Monday, May 24, 2010


Rain was forecast to move in today, so I planned just a short, scenic hike to West Kill Falls and Diamond Notch. But as I drove down Spruceton Road to the trailhead, I remembered that at least one TV weather person had said the air was very dry and the showers would not form until early afternoon. Hmmm, maybe Southwest Hunter (3740 ft.) - one of the officially trailless Catskill 3500-ft. peaks, would be worth a shot, since it's accessible from the same trailhead.

The Diamond Notch Trail to the falls is an old woods road.

Along the way you pass several pretty cascades on the West Kill.

West Kill Falls is a gem, and a popular short, easy hike.

The junction with the eastbound Devil's Path - the route used to access Southwest Hunter - is right by the falls. I decided to go for it.

The Devil's Path soon slid into a magnificent sugar maple forest. Whether I made the summit or not, I thought, these sweet open woods were worth the price of admission.

There were many Canada Violets in bloom.

Higher up, where the hardwoods had been damaged by the 2007 ice storm, there were luxuriant patches of Cow Parsnip.

An interesting boulder beside the trail.

After a long, moderate climb I reached the viewspot known as Geiger Point (about 3500 ft.), where a sandstone ledge drops off abruptly in front.

The view is somewhat limited, but wild, affording a closeup view of West Kill Mountain and Diamond Notch.

The long, flat crest of Southwest Hunter rises across the upper valley of the West Kill. The summit is towards the right end of the ridge. It looked a long ways around from here, with the grey skies over head. No rain yet, though, and visibility was good.
From Geiger Point the trail makes an easy-graded half-mile traverse high on the flank of Hunter Mountain.

At the height-of-land there was a small meadow with some late-blooming trout lilies.

I had read alot about Southwest Hunter being a difficult summit to find, and wondered how overgrown the herd path following an old railroad grade would be. As it turned out, this is no longer a "trailless peak," there is a well-beaten path right to the canister.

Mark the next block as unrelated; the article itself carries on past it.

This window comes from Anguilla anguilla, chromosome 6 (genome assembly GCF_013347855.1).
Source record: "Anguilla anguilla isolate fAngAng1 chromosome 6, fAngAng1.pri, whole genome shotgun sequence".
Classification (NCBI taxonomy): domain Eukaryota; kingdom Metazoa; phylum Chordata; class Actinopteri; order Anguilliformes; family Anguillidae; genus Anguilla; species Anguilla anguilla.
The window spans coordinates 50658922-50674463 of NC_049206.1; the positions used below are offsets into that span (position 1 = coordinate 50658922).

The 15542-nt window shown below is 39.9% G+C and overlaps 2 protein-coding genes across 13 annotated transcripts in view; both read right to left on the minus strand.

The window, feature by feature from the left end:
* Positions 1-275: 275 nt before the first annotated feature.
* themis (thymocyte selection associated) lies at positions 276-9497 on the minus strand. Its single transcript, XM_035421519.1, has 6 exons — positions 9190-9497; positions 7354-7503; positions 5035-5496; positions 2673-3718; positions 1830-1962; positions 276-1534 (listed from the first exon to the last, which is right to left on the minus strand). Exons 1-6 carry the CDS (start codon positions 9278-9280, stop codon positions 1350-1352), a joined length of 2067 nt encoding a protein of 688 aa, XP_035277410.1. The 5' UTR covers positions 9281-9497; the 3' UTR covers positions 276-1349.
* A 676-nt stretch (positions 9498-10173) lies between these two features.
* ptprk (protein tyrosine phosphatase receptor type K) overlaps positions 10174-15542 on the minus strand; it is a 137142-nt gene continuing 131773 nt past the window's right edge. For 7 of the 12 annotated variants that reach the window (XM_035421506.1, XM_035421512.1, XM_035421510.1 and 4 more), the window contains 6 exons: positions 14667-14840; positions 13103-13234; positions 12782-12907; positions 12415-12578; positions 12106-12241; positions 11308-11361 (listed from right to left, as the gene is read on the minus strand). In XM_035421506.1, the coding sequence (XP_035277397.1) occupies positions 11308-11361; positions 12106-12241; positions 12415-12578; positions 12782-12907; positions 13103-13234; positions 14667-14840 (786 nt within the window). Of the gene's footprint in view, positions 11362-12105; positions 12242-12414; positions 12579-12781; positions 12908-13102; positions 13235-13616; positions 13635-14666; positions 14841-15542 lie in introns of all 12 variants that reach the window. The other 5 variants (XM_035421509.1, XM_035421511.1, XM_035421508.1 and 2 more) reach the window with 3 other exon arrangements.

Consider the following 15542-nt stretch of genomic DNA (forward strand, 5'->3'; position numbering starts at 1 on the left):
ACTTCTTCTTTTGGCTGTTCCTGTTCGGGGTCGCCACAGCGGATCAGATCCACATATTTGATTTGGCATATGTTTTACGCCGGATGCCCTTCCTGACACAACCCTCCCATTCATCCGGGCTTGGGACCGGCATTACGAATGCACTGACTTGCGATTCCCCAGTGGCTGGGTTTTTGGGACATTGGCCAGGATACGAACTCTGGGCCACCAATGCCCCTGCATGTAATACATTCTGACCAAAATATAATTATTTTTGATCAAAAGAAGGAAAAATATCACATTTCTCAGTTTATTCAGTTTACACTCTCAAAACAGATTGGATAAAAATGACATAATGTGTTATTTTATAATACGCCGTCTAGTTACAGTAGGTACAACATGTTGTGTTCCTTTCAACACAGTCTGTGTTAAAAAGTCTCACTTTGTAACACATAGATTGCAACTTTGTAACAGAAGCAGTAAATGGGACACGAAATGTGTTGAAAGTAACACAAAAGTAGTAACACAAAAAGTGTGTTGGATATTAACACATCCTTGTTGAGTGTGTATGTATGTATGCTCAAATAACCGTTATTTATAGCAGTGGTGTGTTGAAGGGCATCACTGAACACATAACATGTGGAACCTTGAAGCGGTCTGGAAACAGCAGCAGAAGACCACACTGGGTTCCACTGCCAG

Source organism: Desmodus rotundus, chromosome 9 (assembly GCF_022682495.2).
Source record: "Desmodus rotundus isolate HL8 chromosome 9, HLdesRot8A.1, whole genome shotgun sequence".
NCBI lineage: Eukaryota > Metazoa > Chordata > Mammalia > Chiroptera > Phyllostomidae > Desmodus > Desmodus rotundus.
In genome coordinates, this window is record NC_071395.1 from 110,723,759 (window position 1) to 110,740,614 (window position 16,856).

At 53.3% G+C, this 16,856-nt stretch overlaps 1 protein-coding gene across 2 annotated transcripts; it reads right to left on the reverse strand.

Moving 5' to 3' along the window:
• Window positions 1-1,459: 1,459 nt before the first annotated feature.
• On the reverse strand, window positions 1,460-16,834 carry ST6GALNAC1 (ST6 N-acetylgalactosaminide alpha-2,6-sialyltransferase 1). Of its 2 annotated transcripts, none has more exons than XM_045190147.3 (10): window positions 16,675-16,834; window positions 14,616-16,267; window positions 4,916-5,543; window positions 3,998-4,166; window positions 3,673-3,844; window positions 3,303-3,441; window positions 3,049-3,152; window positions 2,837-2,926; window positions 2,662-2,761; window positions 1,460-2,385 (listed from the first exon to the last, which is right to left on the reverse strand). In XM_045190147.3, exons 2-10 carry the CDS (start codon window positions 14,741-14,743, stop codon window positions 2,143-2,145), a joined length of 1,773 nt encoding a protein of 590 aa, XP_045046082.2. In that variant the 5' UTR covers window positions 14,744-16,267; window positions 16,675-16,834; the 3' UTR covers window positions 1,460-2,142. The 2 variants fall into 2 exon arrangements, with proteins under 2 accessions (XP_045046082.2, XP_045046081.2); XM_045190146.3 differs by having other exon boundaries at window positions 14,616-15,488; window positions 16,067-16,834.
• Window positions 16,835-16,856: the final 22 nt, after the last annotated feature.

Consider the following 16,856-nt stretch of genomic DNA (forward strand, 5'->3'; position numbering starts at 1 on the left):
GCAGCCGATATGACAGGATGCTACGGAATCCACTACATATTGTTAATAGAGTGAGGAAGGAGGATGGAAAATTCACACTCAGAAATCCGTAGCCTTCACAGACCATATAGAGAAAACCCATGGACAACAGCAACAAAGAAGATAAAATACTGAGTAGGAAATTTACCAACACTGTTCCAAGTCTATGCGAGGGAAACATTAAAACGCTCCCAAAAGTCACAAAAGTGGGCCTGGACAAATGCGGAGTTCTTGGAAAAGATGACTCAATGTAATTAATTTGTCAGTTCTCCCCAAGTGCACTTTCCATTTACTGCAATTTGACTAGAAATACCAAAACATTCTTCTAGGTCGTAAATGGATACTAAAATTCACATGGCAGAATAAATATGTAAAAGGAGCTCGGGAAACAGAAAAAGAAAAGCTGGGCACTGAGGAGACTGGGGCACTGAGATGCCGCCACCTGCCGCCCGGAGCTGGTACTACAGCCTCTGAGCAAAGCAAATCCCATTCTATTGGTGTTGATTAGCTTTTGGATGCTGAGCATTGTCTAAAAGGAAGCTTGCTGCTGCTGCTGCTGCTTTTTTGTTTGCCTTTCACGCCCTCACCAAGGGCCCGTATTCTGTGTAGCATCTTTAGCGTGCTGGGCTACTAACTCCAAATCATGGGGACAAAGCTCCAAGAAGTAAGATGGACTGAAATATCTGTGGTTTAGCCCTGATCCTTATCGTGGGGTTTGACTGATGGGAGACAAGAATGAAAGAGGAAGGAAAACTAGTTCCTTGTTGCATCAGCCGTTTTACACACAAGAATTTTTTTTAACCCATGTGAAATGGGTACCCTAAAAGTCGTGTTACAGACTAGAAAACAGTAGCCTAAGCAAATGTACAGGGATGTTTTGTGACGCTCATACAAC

A cairn marks the spot where the railroad grade herd path leaves the Devil's Path.

The old grade provides excellent walking, with a few blowdowns and bendovers to keep you honest. Catskill historians note that this was a horse-drawn logging railroad, one of several used by the Fenwick Lumber Company in the early 1900s.

Some Red Trilliums were still in bloom up here.

Another cairn marks the point where you turn left off the railroad grade to follow a herd path up to the summit.

The herd path is steep at first, then eases off as it attains the broad crest of Southwest Hunter.

The summit clearing.

A classic Catskill 3500 canister.

I signed in the register and enjoyed a quiet lunch on this remote, densely wooded summit.

On the trip down I took a photo of a DEC marker on the Devil's Path. In the Catskills, red markers are for east-west trails, blue markers are for north-south trails, and yellow markers are for diagonal or connecting trails.

I savored that dreamy maple forest on the lower part of the Devil's Path. The rain had started partway along the descent, and was now coming down in earnest.

A side view of West Kill Falls. It was a good hike, and Southwest Hunter was a surprisingly easy summit.

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